Welcome back to the world of college football. Before the season's opening kickoff, the Ohio State University Buckeyes elected to punt on a crucial display of integrity.
The university's football coach, Urban Meyer, has been suspended without pay for failing to take appropriate action when allegations of spousal abuse were made against his former assistant coach, Zach Smith. With a perfunctory suspension for head coach Meyer, Ohio State sent a clear message to the college football world: Nothing will stand in the way of our quest to win another national championship. With a slap on the wrist -- a three-game suspension for Meyer -- and a pathetic press conference, Ohio State may have won its season opener, but enters the season as 0-2 in the court of public opinion.
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Meyer's maxim that "leaders create culture" is absolutely right. Unfortunately, the culture of plausible deniability to protect coaches — and the heightened scrutiny to police athletes — continues to shield bad behavior and produce poor results. This situation is the most recent example.
The facts surrounding this sordid drama of failed leadership are convoluted at best, but a report released by Ohio State from an independent investigation seems to have made a few things clear. Smith worked for Meyer as an assistant at the University of Florida from 2005 to 2009. In 2009, Smith was arrested for aggravated battery. The alleged victim was his pregnant wife, Courtney Smith. She declined to press charges and Zach Smith disputes that any violence occurred.
Meyer was aware of the 2009 arrest. Prior knowledge of this incident alone should have prompted him to not hire Smith at Ohio State. To preach "respect for women" and keep an alleged domestic abuser on your staff at the same time is hypocritical at best.
That failure to act, along with other failures to address misconduct by Smith that did not involve domestic abuse, should warrant a sanction beyond suspension from 25% of the Buckeyes' regular season games. According to a summary of the university's investigative findings and actions, both Meyer and OSU's athletic director Gene Smith (who was suspended from August 31 to September 16 without pay) "failed to take sufficient management action relating to Zach Smith's misconduct and retained an assistant coach who was not performing as an appropriate role model for OSU student-athletes." Meyer's initial apology to "Buckeye Nation" also failed to include any mention of Courtney Smith.
Perhaps what should unsettle us most about this saga is the different treatment toward players and coaches. The ever-vigilant NCAA recently levied suspensions on University of North Carolina football players for selling school-issued shoes. And the penalty? The players received four-game suspensions.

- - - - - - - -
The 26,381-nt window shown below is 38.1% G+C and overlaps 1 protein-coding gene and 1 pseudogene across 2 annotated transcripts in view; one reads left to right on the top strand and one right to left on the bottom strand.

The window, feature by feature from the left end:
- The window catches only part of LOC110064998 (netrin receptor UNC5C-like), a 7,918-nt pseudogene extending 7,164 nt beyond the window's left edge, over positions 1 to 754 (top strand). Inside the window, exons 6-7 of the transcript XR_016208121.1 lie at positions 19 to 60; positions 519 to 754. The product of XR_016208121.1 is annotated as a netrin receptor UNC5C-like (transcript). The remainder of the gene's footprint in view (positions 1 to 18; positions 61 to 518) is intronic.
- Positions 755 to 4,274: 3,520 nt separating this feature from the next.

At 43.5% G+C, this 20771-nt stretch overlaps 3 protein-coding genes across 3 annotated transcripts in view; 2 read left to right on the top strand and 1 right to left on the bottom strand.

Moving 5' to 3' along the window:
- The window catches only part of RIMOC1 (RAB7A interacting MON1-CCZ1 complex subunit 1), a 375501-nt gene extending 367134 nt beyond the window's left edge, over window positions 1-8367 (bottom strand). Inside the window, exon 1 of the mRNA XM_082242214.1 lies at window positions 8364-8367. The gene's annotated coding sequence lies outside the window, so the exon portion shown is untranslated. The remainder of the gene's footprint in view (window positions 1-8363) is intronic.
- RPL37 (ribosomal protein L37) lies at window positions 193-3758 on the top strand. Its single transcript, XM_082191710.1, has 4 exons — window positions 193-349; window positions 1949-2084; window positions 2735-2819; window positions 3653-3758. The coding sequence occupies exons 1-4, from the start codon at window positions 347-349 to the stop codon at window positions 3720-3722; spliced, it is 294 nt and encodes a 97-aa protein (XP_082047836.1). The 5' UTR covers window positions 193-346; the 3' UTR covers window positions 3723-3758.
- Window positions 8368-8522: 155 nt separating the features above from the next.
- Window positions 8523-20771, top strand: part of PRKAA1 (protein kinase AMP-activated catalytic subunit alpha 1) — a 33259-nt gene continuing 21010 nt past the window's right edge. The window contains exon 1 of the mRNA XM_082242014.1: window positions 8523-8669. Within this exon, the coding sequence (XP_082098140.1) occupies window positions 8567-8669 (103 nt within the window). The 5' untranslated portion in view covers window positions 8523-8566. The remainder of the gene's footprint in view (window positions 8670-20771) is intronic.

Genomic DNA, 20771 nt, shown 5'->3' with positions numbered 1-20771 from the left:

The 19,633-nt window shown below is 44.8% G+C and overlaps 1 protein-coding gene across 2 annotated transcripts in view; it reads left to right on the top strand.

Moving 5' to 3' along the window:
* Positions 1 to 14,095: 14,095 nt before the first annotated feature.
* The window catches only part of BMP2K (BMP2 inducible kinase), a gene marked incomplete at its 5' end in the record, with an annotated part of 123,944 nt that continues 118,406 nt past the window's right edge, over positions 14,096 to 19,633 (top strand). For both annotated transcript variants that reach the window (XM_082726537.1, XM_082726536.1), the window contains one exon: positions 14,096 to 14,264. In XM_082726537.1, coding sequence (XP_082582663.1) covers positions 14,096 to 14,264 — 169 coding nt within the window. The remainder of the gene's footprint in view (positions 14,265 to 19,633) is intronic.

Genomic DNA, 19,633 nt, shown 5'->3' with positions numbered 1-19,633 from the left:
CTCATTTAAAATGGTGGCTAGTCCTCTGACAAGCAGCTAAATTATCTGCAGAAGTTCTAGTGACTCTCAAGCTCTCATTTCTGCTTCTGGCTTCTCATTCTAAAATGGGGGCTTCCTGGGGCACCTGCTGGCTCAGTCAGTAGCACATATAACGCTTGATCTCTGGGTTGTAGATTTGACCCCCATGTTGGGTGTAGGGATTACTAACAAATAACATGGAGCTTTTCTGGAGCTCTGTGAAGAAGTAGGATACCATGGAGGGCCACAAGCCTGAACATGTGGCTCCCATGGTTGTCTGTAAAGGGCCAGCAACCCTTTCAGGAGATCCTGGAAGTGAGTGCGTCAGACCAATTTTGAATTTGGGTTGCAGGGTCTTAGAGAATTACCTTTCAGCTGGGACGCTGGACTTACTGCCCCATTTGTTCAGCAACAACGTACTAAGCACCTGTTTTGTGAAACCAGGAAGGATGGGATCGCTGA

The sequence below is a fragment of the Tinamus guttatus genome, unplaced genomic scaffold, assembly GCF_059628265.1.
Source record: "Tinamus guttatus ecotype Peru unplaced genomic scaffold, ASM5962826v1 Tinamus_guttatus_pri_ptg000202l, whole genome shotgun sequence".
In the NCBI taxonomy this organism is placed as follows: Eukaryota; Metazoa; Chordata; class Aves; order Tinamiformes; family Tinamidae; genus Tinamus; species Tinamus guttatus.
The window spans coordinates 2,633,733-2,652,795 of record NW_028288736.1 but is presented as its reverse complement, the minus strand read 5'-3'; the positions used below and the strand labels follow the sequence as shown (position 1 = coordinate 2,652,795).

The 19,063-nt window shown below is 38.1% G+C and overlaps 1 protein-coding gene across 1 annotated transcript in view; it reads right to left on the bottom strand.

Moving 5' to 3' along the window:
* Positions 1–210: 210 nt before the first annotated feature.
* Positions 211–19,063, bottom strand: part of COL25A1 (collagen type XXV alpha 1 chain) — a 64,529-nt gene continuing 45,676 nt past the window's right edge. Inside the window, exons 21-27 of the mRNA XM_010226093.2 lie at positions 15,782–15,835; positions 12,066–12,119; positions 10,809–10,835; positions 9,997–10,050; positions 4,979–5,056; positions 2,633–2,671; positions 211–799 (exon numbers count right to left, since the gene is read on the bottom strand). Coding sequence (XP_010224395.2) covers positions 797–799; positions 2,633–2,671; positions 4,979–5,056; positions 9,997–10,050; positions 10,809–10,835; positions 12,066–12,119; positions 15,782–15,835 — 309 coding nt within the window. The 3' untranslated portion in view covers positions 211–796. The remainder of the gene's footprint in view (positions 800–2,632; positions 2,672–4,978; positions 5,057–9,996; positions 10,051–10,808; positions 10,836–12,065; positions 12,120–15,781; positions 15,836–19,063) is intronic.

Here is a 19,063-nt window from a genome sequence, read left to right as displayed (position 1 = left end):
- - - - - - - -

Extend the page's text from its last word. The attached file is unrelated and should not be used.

In 2010, former Ohio State Buckeye Terrelle Pryor traded sacred Buckeye memorabilia for cash, which earned him a five-game suspension.
In a world where athletics departments and the NCAA monitor everything from food intake to class attendance of athletes with the deftness of the FBI, why do millionaire coaches get a pass? Our college football culture reeks of university officials who are willing to act in a complicit manner to protect their highest-paid employees and winning streaks.
Is peddling used football gear more egregious than harboring perpetrators of domestic violence? Meyer's place in the pantheon of high-caliber coaches (he boasts a 73-8 record at Ohio State) insulates him from the severity that would befall one of his players for misdeeds. A team gets the chance to bring in 25 scholarship players each year who could revamp the roster. But to replace a two-time winning national championship coach is a different matter. The talent pool is scarce. And that scarcity combined with the addiction to championships serves as a head coach's most reliable insurance policy.
At a minimum, Ohio State University leaders should have levied a season-long suspension that would also bar Meyer from coaching in the postseason. This would have sent a strong message that the university would hold its head football coach to the high standard of accountability that is commensurate with his salary level.
There is a "core values" banner that adorns the Buckeye locker room.
Treat women with respect.
The recent events suggest that an amendment should be made: *Applies to players only.